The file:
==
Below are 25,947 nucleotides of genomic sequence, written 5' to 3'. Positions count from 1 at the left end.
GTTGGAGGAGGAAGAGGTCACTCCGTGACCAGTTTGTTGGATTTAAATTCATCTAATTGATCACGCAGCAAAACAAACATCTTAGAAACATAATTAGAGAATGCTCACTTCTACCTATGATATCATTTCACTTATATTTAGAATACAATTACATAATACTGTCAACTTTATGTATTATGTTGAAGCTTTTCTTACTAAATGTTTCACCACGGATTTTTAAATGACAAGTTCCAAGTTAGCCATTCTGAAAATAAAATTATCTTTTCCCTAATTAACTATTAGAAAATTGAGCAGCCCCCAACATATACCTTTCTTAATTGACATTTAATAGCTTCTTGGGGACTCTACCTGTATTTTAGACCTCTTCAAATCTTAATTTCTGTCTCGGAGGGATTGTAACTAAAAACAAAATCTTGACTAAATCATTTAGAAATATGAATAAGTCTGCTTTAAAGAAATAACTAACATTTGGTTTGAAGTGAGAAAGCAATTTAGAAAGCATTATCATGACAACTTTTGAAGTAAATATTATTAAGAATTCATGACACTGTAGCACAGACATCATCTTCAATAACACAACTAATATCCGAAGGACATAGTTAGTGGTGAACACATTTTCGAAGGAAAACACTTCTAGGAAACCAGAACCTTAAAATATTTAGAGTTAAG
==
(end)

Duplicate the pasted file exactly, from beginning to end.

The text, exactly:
Below are 25,947 nucleotides of genomic sequence, written 5' to 3'. Positions count from 1 at the left end.
GTTGGAGGAGGAAGAGGTCACTCCGTGACCAGTTTGTTGGATTTAAATTCATCTAATTGATCACGCAGCAAAACAAACATCTTAGAAACATAATTAGAGAATGCTCACTTCTACCTATGATATCATTTCACTTATATTTAGAATACAATTACATAATACTGTCAACTTTATGTATTATGTTGAAGCTTTTCTTACTAAATGTTTCACCACGGATTTTTAAATGACAAGTTCCAAGTTAGCCATTCTGAAAATAAAATTATCTTTTCCCTAATTAACTATTAGAAAATTGAGCAGCCCCCAACATATACCTTTCTTAATTGACATTTAATAGCTTCTTGGGGACTCTACCTGTATTTTAGACCTCTTCAAATCTTAATTTCTGTCTCGGAGGGATTGTAACTAAAAACAAAATCTTGACTAAATCATTTAGAAATATGAATAAGTCTGCTTTAAAGAAATAACTAACATTTGGTTTGAAGTGAGAAAGCAATTTAGAAAGCATTATCATGACAACTTTTGAAGTAAATATTATTAAGAATTCATGACACTGTAGCACAGACATCATCTTCAATAACACAACTAATATCCGAAGGACATAGTTAGTGGTGAACACATTTTCGAAGGAAAACACTTCTAGGAAACCAGAACCTTAAAATATTTAGAGTTAAG